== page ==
The working class has fought to defend its economic position and organizational expressions, and has forced the military to make some concessions. Strikes--of auto and electrical workers in Argentina, of miners and factory workers in Bolivia, of miners in Chile and meat packers in Uruguay- have been the major form of working class resistance but not the only one. Sabotage, slow-downs, self-defense actions and resistance committees are increasingly gaining momentum.
The November 1977 strike wave in Argentina not only forced wage increases far above the economic plan's limits, but led the military to abandon their "plan for the year 2000," a fascistic program which contemplated the construction of a "new democracy." May Day in Uruguay saw 15,000 workers in the streets of Montevideo, demanding higher wages and the release of trade union and political prisoners, and chanting "Down with Fascism, Long Live the CNT" (National Confederation of Workers).
Armed actions in support of workers' struggles have been common in Argentina, most notably the bombing of the main generating plant in Buenos Aires during the 1977 light and power workers' strike and the blowing up of the railroad computer center during the railworkers' strike in November 1978. In Chile, armed forms of struggle, including propaganda actions supported by armed squads, "warning bombs" against military and ruling class targets and the killing of informers are being carried out by revolutionary parties and resistance committees.
Broad sectors of the population, supported by the Catholic Church, have mobilized to defend political prisoners and demand a government accounting for the thousands of disappeared. A 1978 hunger strike for the disappeared in Chile created a crisis for Pinochet and a massive hunger strike in Bolivia contributed to a far-reaching political amnesty and destabilized the military regime.
This widespread resistance has also accentuated the differences among military tendencies over how to consolidate the regimes. In Argentina, retired Admiral Massera openly warns of uncontrollable social explosions unless the policies are changed to allow some kind of opening. In Chile, Air Force General Gustavo Leigh and 20 of his high-ranking officers were purged in mid-1978. And serious differences have been reported recently within the Uruguayan armed forces.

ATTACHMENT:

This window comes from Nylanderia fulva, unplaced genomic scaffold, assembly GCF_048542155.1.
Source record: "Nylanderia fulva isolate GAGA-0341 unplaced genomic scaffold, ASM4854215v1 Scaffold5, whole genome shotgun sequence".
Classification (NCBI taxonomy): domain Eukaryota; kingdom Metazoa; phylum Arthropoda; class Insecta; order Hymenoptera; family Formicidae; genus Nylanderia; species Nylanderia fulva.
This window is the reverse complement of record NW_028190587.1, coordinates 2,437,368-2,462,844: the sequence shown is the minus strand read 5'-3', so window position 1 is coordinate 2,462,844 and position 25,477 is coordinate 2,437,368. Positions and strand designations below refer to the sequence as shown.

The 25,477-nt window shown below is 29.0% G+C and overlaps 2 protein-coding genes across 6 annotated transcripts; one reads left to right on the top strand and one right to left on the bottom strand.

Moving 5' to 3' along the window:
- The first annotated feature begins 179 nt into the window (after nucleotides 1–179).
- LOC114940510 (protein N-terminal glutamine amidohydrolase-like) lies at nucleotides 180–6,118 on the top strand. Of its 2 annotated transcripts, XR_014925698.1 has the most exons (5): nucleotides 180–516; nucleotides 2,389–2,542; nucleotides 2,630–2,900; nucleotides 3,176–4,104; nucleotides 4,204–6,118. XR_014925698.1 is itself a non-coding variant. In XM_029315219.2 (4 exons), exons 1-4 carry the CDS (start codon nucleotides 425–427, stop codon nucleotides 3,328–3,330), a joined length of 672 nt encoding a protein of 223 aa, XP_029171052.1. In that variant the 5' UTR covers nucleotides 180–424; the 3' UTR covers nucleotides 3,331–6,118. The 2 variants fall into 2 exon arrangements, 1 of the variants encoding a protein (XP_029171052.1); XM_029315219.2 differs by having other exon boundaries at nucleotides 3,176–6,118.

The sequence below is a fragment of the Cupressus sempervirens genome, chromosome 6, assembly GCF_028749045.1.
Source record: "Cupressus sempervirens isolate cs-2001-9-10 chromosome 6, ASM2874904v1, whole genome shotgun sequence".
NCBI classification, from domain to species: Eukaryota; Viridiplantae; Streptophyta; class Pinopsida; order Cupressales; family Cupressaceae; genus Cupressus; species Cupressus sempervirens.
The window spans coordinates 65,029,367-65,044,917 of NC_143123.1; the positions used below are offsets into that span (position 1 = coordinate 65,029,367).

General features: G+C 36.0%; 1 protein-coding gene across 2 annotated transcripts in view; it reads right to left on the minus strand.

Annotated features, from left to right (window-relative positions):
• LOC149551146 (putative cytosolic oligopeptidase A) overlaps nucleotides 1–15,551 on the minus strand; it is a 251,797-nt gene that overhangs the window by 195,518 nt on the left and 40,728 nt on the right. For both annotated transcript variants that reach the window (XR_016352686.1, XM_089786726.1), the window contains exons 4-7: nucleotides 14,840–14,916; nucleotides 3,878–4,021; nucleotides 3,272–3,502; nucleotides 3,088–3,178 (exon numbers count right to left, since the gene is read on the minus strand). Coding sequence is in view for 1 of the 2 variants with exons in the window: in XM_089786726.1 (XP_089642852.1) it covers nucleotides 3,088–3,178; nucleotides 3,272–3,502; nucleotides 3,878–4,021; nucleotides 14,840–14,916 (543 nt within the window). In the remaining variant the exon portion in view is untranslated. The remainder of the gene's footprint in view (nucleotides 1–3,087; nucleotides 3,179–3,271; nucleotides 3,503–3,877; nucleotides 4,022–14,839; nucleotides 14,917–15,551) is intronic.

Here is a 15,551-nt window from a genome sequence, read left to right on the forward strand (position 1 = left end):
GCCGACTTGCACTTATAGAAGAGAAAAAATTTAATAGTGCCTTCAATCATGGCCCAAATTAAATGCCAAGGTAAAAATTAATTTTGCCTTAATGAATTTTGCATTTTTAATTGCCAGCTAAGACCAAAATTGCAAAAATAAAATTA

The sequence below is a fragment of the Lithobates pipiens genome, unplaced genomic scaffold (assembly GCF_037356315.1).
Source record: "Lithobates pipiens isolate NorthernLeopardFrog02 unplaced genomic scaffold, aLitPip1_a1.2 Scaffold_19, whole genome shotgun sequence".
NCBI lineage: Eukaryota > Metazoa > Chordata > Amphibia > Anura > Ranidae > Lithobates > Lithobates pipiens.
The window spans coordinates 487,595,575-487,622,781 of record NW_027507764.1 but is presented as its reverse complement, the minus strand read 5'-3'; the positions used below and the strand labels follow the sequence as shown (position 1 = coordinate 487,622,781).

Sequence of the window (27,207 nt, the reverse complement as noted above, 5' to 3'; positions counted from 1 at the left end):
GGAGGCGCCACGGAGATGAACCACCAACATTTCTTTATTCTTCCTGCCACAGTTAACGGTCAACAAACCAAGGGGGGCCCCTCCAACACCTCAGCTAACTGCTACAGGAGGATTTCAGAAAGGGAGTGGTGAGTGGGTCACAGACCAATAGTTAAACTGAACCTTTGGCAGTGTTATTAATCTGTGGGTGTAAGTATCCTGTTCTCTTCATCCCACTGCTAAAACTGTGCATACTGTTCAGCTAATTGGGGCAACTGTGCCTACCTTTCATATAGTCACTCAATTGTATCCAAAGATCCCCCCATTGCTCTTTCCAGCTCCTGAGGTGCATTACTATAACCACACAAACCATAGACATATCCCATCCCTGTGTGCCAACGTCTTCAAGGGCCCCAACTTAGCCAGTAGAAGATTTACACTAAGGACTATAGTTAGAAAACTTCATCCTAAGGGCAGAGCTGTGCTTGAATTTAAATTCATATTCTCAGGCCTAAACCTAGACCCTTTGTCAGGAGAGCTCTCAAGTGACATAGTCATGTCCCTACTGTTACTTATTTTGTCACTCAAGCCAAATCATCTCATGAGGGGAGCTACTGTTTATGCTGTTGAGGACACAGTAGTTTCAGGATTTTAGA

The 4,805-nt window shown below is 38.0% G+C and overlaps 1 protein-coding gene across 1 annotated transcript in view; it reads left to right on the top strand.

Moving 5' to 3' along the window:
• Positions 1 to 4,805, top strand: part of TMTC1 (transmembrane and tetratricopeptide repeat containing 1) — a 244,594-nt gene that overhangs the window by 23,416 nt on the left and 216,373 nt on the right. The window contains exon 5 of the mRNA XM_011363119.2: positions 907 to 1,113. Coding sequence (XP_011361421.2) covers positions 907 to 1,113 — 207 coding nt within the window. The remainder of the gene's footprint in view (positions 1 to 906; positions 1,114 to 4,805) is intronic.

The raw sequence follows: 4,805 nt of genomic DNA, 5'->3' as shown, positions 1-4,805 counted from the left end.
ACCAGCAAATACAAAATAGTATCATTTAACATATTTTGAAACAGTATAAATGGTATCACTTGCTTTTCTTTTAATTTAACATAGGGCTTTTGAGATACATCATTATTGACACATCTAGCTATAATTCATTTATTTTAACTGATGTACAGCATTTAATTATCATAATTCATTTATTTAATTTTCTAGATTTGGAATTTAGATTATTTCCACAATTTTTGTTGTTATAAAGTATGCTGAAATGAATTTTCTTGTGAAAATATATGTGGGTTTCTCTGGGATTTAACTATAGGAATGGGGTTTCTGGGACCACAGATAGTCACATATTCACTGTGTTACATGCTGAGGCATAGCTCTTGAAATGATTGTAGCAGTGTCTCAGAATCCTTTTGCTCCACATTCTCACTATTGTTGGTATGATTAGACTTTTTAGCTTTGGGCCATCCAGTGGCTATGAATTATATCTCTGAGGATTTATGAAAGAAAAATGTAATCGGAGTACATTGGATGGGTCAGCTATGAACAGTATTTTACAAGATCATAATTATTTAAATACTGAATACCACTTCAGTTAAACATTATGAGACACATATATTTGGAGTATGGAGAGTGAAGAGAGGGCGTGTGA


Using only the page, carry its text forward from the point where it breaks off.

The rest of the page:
The actions by the working class and the popular resistance place the military in a difficult situation. While measures to garner support for the regimes from other bourgeois and professional sectors are clearly necessary, they would require a "political opening"--a breathing space for the working classes which the military might not be able to control. As Roberto Guevara of the PRT said recently:
Videla maintains that there cannot be even a small opening because popular pressure would force the door wide open. Massera responds that you can't compress the steam in a boiler beyond a certain point because it will explode. They are both right. That is the unresolvable dilemma for them.(21) ______________________________________________
Long Night of the Generals
1. New York Times, Sept. 10, 1977.
2. Washington Post, March 9, 1977.
3. Mother Jones, July-August, 1978.
4. New York Times, June 29, 1978.
5. "The Dirty War of the Dictatorships in the Southern Cone," supplement to Chilean Resistance Courier, 1978. 6. Casa de las Americas, #97, July-Aug. 1976, p. 28.
7. Instituto de Estudios Politicos para America Latina y Africa, La Ideologia de la Seguridad Nacional en America Latina, (Madrid, IDOC, Octubre, 1977).
8. "The Dirty War" op. cit.
9. For a fuller analysis, see "Beagle Channel: War Averted," NACLA Report on the Americas, Vol. XIII, No. 1 (January-February 1979), pp. 41-44.
10. Michael Lowy and Eder Sader, "La Militarizacion del Estado en America Latina," Cuadernos Politicos, (Madrid, 1976).
11. Casa de las Americas, op. cit.
12. Eduardo Galeano, "Sobre Verdugos, Sordomudos, Enterrados y Desterrados," Nueva Sociedad, Caracas, 1978.
13. Personal interview with Argentine journalist.
14. Cheryl Payer, The Debt Trap, (New York: Monthly Review Press, 1974), p. 33.
15. Eduardo Galeano, op. cit.
16. Miami Herald, Feb. 27, 1977.
17. Clarin, Buenos Aires, November 24, 1978.
18. Annual Report, Interamerican Development Bank, 1977.
19. Washington Post, September 25, 1977.
20. Washington Post, September 25, 1977.
21. Cuadernos del Tercer Mundo, Mexico City, October 1978.